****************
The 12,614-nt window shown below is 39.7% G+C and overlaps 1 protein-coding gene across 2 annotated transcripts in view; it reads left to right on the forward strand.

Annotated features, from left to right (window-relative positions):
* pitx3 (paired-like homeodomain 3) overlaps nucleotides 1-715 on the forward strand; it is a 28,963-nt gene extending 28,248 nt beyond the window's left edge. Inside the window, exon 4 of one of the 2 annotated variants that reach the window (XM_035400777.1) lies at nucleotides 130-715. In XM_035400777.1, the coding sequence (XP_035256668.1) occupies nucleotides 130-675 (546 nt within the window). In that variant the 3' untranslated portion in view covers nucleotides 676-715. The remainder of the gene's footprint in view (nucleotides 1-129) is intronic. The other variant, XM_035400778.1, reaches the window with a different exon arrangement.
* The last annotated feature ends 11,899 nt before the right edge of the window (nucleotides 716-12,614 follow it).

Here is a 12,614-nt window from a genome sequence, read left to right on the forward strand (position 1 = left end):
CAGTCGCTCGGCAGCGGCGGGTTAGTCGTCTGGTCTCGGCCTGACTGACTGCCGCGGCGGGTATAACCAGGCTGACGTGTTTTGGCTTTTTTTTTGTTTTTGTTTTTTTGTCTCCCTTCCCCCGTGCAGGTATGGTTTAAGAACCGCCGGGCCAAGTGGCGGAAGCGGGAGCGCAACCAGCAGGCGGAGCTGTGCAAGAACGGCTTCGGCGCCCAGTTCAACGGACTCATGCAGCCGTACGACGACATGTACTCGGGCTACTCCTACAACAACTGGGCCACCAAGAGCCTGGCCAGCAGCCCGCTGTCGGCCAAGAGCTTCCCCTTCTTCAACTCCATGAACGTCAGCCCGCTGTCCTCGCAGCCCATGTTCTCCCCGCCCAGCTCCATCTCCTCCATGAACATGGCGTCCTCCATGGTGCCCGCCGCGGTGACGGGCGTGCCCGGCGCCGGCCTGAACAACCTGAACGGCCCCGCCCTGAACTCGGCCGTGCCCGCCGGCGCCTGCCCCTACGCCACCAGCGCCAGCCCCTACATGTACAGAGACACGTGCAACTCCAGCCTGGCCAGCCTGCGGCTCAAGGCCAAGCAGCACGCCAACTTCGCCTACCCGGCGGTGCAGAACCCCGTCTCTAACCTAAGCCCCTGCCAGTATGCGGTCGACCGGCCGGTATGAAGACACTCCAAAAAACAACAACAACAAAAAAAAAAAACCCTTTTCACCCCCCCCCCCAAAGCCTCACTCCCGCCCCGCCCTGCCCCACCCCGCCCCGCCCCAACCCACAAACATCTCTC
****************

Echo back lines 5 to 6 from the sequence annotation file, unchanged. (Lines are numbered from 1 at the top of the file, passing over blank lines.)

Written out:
Here is a 12,614-nt window from a genome sequence, read left to right on the forward strand (position 1 = left end):
CAGTCGCTCGGCAGCGGCGGGTTAGTCGTCTGGTCTCGGCCTGACTGACTGCCGCGGCGGGTATAACCAGGCTGACGTGTTTTGGCTTTTTTTTTGTTTTTGTTTTTTTGTCTCCCTTCCCCCGTGCAGGTATGGTTTAAGAACCGCCGGGCCAAGTGGCGGAAGCGGGAGCGCAACCAGCAGGCGGAGCTGTGCAAGAACGGCTTCGGCGCCCAGTTCAACGGACTCATGCAGCCGTACGACGACATGTACTCGGGCTACTCCTACAACAACTGGGCCACCAAGAGCCTGGCCAGCAGCCCGCTGTCGGCCAAGAGCTTCCCCTTCTTCAACTCCATGAACGTCAGCCCGCTGTCCTCGCAGCCCATGTTCTCCCCGCCCAGCTCCATCTCCTCCATGAACATGGCGTCCTCCATGGTGCCCGCCGCGGTGACGGGCGTGCCCGGCGCCGGCCTGAACAACCTGAACGGCCCCGCCCTGAACTCGGCCGTGCCCGCCGGCGCCTGCCCCTACGCCACCAGCGCCAGCCCCTACATGTACAGAGACACGTGCAACTCCAGCCTGGCCAGCCTGCGGCTCAAGGCCAAGCAGCACGCCAACTTCGCCTACCCGGCGGTGCAGAACCCCGTCTCTAACCTAAGCCCCTGCCAGTATGCGGTCGACCGGCCGGTATGAAGACACTCCAAAAAACAACAACAACAAAAAAAAAAAACCCTTTTCACCCCCCCCCCCAAAGCCTCACTCCCGCCCCGCCCTGCCCCACCCCGCCCCGCCCCAACCCACAAACATCTCTC